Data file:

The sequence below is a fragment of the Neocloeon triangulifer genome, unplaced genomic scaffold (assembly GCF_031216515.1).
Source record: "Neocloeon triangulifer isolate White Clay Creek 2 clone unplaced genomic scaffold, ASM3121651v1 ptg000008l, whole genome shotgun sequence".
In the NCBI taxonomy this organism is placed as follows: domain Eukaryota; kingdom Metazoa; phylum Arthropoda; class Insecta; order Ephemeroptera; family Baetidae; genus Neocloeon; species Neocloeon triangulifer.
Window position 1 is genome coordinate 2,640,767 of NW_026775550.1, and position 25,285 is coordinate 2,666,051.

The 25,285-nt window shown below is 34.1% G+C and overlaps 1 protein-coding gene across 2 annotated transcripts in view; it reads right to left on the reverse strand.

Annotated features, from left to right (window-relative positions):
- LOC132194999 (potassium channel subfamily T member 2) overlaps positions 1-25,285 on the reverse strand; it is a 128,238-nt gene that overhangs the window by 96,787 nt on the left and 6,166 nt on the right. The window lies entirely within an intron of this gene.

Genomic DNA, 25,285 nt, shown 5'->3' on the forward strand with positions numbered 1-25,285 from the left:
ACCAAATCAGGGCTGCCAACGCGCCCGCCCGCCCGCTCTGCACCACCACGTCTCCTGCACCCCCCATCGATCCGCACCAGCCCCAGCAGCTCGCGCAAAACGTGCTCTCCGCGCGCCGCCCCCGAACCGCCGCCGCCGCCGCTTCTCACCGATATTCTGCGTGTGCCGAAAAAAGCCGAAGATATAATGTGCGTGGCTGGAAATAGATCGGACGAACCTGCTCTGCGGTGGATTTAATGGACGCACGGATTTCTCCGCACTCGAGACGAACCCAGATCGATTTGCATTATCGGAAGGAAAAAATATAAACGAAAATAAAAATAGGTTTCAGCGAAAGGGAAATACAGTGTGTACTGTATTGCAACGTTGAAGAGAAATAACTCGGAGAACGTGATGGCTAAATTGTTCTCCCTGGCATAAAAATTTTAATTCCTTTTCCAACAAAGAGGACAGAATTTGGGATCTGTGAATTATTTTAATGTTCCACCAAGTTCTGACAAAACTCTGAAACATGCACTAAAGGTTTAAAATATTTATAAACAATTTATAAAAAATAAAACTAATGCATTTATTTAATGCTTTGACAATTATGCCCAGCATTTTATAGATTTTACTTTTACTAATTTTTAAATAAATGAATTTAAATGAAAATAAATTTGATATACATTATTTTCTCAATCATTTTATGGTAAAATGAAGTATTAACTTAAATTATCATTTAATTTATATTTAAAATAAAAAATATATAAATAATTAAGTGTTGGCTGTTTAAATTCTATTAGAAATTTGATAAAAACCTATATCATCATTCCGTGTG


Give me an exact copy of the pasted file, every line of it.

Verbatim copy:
The sequence below is a fragment of the Neocloeon triangulifer genome, unplaced genomic scaffold (assembly GCF_031216515.1).
Source record: "Neocloeon triangulifer isolate White Clay Creek 2 clone unplaced genomic scaffold, ASM3121651v1 ptg000008l, whole genome shotgun sequence".
In the NCBI taxonomy this organism is placed as follows: domain Eukaryota; kingdom Metazoa; phylum Arthropoda; class Insecta; order Ephemeroptera; family Baetidae; genus Neocloeon; species Neocloeon triangulifer.
Window position 1 is genome coordinate 2,640,767 of NW_026775550.1, and position 25,285 is coordinate 2,666,051.

The 25,285-nt window shown below is 34.1% G+C and overlaps 1 protein-coding gene across 2 annotated transcripts in view; it reads right to left on the reverse strand.

Annotated features, from left to right (window-relative positions):
- LOC132194999 (potassium channel subfamily T member 2) overlaps positions 1-25,285 on the reverse strand; it is a 128,238-nt gene that overhangs the window by 96,787 nt on the left and 6,166 nt on the right. The window lies entirely within an intron of this gene.

Genomic DNA, 25,285 nt, shown 5'->3' on the forward strand with positions numbered 1-25,285 from the left:
ACCAAATCAGGGCTGCCAACGCGCCCGCCCGCCCGCTCTGCACCACCACGTCTCCTGCACCCCCCATCGATCCGCACCAGCCCCAGCAGCTCGCGCAAAACGTGCTCTCCGCGCGCCGCCCCCGAACCGCCGCCGCCGCCGCTTCTCACCGATATTCTGCGTGTGCCGAAAAAAGCCGAAGATATAATGTGCGTGGCTGGAAATAGATCGGACGAACCTGCTCTGCGGTGGATTTAATGGACGCACGGATTTCTCCGCACTCGAGACGAACCCAGATCGATTTGCATTATCGGAAGGAAAAAATATAAACGAAAATAAAAATAGGTTTCAGCGAAAGGGAAATACAGTGTGTACTGTATTGCAACGTTGAAGAGAAATAACTCGGAGAACGTGATGGCTAAATTGTTCTCCCTGGCATAAAAATTTTAATTCCTTTTCCAACAAAGAGGACAGAATTTGGGATCTGTGAATTATTTTAATGTTCCACCAAGTTCTGACAAAACTCTGAAACATGCACTAAAGGTTTAAAATATTTATAAACAATTTATAAAAAATAAAACTAATGCATTTATTTAATGCTTTGACAATTATGCCCAGCATTTTATAGATTTTACTTTTACTAATTTTTAAATAAATGAATTTAAATGAAAATAAATTTGATATACATTATTTTCTCAATCATTTTATGGTAAAATGAAGTATTAACTTAAATTATCATTTAATTTATATTTAAAATAAAAAATATATAAATAATTAAGTGTTGGCTGTTTAAATTCTATTAGAAATTTGATAAAAACCTATATCATCATTCCGTGTG